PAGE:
Everyone comes up with a brilliant race plan for Ironman, but then everyone has to deal with the reality that planning for something like Ironman is like trying to land a man on the moon. How you react to the changes in your plan will dictate your day. Don't waste energy worrying about things - just do what you have to when you have to, and keep moving. Keep eating. Keep drinking. Just don't sit down - don't EVER sit down.
Finishing an Ironman is never an accident. It's the result of dedication, focus, hard work, and the belief that all the long runs, long rides, and long swims every damn day will be worth it. It comes from getting on the bike, day in, day out. It comes from long, solo runs. From that first long run where you wondered, "How will I ever be ready?" to the last long run where you smiled to yourself with one mile to go...knowing that you'd found the answer.
It is worth it.
The weather condition was brutal. Some said it was like hell. The high was 97, and the humidity was terrible. I knew that it was crucial to manage. I had already adjusted my expectation of my finish time. I always said I wanted to finish in 12-13 hours. So I knew that I had to change my goal and expect the highest time.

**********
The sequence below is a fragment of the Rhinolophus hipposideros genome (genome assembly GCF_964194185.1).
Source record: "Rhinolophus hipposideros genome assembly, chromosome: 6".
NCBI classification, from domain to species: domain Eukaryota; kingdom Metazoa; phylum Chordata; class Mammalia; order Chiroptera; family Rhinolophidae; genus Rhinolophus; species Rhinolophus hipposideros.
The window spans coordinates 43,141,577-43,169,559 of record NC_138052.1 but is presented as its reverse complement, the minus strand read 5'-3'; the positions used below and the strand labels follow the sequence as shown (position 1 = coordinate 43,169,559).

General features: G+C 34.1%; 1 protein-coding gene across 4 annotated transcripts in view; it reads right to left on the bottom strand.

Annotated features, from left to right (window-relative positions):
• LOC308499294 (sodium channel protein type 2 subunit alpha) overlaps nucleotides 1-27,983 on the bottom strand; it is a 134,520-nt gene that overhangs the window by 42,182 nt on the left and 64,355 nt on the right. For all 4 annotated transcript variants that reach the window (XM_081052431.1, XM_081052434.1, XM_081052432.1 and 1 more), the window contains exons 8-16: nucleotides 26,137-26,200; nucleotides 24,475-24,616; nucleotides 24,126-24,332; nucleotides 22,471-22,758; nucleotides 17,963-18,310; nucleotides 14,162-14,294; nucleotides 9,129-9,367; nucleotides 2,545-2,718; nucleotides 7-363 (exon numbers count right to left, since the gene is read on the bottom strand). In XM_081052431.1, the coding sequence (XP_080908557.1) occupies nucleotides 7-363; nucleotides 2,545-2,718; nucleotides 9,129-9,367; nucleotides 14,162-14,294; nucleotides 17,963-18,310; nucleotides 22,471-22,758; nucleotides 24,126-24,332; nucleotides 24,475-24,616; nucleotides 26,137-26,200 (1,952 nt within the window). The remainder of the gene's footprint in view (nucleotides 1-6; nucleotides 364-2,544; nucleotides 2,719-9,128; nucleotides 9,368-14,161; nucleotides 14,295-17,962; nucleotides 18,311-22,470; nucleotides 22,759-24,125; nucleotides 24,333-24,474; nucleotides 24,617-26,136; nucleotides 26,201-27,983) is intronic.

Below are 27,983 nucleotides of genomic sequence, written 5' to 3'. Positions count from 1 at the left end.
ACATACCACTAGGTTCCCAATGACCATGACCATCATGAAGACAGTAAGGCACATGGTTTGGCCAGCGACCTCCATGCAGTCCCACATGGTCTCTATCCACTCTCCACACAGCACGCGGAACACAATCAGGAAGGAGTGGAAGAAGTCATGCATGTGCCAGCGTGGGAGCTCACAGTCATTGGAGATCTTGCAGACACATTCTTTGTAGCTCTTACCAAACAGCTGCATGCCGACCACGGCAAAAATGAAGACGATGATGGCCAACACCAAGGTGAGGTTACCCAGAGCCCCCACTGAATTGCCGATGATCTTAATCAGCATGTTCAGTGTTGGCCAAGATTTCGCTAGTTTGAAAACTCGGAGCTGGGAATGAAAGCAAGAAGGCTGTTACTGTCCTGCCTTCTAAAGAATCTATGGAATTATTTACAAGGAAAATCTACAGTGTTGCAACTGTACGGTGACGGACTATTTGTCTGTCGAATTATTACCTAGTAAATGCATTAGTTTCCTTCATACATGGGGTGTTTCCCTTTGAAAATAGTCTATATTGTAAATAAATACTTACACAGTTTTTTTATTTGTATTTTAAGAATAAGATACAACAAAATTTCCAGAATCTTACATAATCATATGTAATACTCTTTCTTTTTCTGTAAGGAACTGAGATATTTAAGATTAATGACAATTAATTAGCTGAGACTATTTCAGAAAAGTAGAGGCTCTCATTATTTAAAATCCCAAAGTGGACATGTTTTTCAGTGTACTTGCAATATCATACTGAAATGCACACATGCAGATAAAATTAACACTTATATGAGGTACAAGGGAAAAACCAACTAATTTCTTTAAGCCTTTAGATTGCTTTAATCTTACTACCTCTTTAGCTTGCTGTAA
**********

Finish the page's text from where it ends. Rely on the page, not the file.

At about 4:45, Mike and I headed to the transition area to drop off my things and to catch the bus to the swim start. The line wasn't extremely long to get on the bus, but when we arrived at the swim start, the line was really long. I got off the bus and headed to the end of the line with Lisa, Frank, Ed and Jodi. My whole family was with me. My mom from Italy, my cousin from Switzerland and of course my awesome husband Mike and the girls. I was so unbelievably nervouson race morning.
Go time. Athletes were getting in the water. The swim line was moving. Hugs were shared. I walked down the ramp. I jumped into the water with more than 3000 other wide-open sets of eyes. It took my breath away.
I shivered like everyone else, but smiled because the day I have waited for so VERY long was finally there.
I loved the rolling swim start; I was never really crashing up against someone and I wasn't being run over by other swimmers as I have experienced before.